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This is a coding interview I found online, to be solved within 30 minutes:

Design an OOP concept for an application where employee can dispatch their incoming phone call according to their seniority level if they are not able to solve.

I chose to use Chain of Responsibility pattern, I also used Null pattern. Please review OOP principles and the specific design pattern implementation.

The unit test is just a code sample.

using System;
using Microsoft.VisualStudio.TestTools.UnitTesting;

namespace DesignPatternsQuestions
{
    [TestClass]
    public class ChainOfResponsibilityTest
    {
        [TestMethod]
        public void PhoneCallDispatchCORTest()
        {
            PhoneCallHandler gilad = new PhoneCallHandler(new LowLevel("Gilad"));
            PhoneCallHandler bonno = new PhoneCallHandler(new LowLevel("Bonno"));
            PhoneCallHandler batel = new PhoneCallHandler(new MediumLevel("Batel"));
            PhoneCallHandler daniel = new PhoneCallHandler(new HighLevel("Daniel"));
            gilad.RegisterNext(batel);
            bonno.RegisterNext(batel);
            batel.RegisterNext(daniel);

            BankPhoneCall call1 = new BankPhoneCall(1500);
            bool res = gilad.GetPhoneCall(call1);
            Assert.IsTrue(res);
        }
    }

    public interface IPhoneCall
    {
        int Budget { get; set; }
    }

    public class BankPhoneCall :IPhoneCall
    {

        public BankPhoneCall(int budget)
        {
            Budget = budget;
        }

        public int Budget { get; set; }
    }

    public interface IPhoneCallHandler
    {
        bool GetPhoneCall(IPhoneCall phoneCall);
        //the same item is able to call next Item in the chain of command
        void RegisterNext(IPhoneCallHandler employee);
    }

    public class PhoneCallHandler : IPhoneCallHandler
    {
        private IPhoneCallHandler _nextCallHandler = EndOfChainHandler.Instance;
        private Employee _employee;

        public PhoneCallHandler(Employee employee)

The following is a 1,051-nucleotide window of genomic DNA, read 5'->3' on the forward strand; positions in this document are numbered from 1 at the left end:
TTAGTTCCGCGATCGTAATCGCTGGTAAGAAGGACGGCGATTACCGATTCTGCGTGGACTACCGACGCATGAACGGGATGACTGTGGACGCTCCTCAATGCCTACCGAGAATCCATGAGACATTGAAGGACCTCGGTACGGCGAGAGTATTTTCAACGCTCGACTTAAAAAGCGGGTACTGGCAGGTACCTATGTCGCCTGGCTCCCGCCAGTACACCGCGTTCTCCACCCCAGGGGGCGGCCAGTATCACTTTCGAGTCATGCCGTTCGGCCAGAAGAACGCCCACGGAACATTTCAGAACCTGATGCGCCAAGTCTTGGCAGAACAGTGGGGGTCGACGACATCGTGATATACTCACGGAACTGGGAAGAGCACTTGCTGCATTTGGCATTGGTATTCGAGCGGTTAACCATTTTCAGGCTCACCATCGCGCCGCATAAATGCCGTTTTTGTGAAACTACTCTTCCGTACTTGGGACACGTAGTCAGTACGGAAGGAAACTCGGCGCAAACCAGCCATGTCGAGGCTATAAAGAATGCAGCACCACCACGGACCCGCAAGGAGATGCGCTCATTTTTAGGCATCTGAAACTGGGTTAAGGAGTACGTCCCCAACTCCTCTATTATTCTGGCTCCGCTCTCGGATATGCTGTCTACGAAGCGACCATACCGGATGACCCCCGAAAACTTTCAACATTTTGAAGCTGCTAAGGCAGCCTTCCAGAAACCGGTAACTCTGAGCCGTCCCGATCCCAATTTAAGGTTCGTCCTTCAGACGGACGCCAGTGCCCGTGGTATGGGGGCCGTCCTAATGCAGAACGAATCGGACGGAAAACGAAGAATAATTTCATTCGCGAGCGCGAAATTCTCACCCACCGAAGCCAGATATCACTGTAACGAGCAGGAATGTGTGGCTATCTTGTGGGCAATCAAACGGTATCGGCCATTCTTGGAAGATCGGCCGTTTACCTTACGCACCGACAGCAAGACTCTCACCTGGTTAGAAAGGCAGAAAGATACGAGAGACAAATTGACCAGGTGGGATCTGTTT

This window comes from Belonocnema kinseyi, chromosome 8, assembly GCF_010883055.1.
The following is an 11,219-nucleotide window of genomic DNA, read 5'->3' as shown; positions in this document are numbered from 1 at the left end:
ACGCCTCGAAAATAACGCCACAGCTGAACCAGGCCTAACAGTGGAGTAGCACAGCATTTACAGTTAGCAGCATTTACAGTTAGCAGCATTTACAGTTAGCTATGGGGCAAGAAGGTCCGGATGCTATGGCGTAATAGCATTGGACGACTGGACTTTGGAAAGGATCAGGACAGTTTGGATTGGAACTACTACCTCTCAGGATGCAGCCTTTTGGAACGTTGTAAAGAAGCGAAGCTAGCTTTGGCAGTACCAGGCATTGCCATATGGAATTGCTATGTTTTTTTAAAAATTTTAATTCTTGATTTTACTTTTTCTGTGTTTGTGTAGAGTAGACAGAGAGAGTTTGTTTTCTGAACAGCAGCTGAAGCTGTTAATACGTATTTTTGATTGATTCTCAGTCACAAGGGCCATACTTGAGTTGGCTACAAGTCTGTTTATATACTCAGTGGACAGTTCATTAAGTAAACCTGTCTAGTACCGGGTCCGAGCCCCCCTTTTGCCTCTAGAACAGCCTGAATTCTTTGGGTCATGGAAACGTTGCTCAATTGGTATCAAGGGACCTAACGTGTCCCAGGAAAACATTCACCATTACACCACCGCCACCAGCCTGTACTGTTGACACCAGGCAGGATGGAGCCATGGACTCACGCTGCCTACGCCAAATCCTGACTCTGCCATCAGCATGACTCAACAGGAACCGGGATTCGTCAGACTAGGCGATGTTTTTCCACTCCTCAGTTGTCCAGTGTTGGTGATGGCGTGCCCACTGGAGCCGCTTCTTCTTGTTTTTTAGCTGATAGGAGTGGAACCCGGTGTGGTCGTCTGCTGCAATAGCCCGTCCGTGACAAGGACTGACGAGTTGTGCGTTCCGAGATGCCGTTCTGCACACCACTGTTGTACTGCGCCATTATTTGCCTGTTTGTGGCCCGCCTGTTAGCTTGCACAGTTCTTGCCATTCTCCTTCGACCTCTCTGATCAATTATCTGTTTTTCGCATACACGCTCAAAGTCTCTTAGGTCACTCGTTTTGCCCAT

{
            _employee = employee;
        }
        public bool GetPhoneCall(IPhoneCall phoneCall)
        {
            bool res = _employee.Resolve(phoneCall);
            if (!res)
            {
                //handle _nextcallHandler == null with null pattern
                return _nextCallHandler.GetPhoneCall(phoneCall);
            }
            return res;
        }

        public void RegisterNext(IPhoneCallHandler nextCallHandler)
        {
            _nextCallHandler = nextCallHandler;
        }
    }


    /// <summary>
    /// null pattern
    /// </summary>
    public sealed class EndOfChainHandler : IPhoneCallHandler
    {
        private static readonly Lazy<EndOfChainHandler> lazy = new Lazy<EndOfChainHandler>(()=> new EndOfChainHandler());
        public static EndOfChainHandler Instance { get { return lazy.Value; } }
        public bool GetPhoneCall(IPhoneCall phoneCall)
        {
            return false;
        }

        public void RegisterNext(IPhoneCallHandler employee)
        {
            throw  new InvalidOperationException("can't register next to null");
        }
    }

    public abstract class Employee
    {
        protected int _maxBudget;

        public string Name { get;set; }
        public Employee(string name, int maxBudget)
        {
            _maxBudget = maxBudget;
            Name = name;
        }

        public bool Resolve(IPhoneCall phoneCall)
        {
            return phoneCall.Budget <= _maxBudget;
        }
    }
    public class LowLevel : Employee
    {
        public LowLevel(string name)
            : base(name, 1000)
        {
        }
    }

    public class MediumLevel : Employee
    {
        public MediumLevel(string name)
            : base(name, 5000)
        {
        }
    }

    public class HighLevel : Employee
    {
        public HighLevel(string name)
            : base(name, 10000)
        {
        }
    }
}
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Review

Well done, there isn't much I would change in this implementation. I would grant you the humble badge for putting yourself as LowLevel employee :)

The lazy and null pattern are well implemented (except a small issue that could possibly introduce null -> see minor issues). The chain of responsibility looks to be by the book. You've even used a visitor pattern between the handler and the employee. Each specific employee yields different behavior handling a phone call.

Minor issues

  • IPhoneCall as interface seems overkill to me. This is just a POCO.
  • Check arguments against null in public entry points such as public PhoneCallHandler(Employee employee).
  • GetPhoneCall could be written more compact: return _employee.Resolve(phoneCall) || _nextCallHandler.GetPhoneCall(phoneCall);.
  • RegisterNext should not allow null, as this bypasses your EndOfChainHandler.Instance pattern to avoid null handling.
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  • 2
    \$\begingroup\$ You rock man, thanks for the amazing reviews \$\endgroup\$ – Gilad Sep 4 '19 at 17:32

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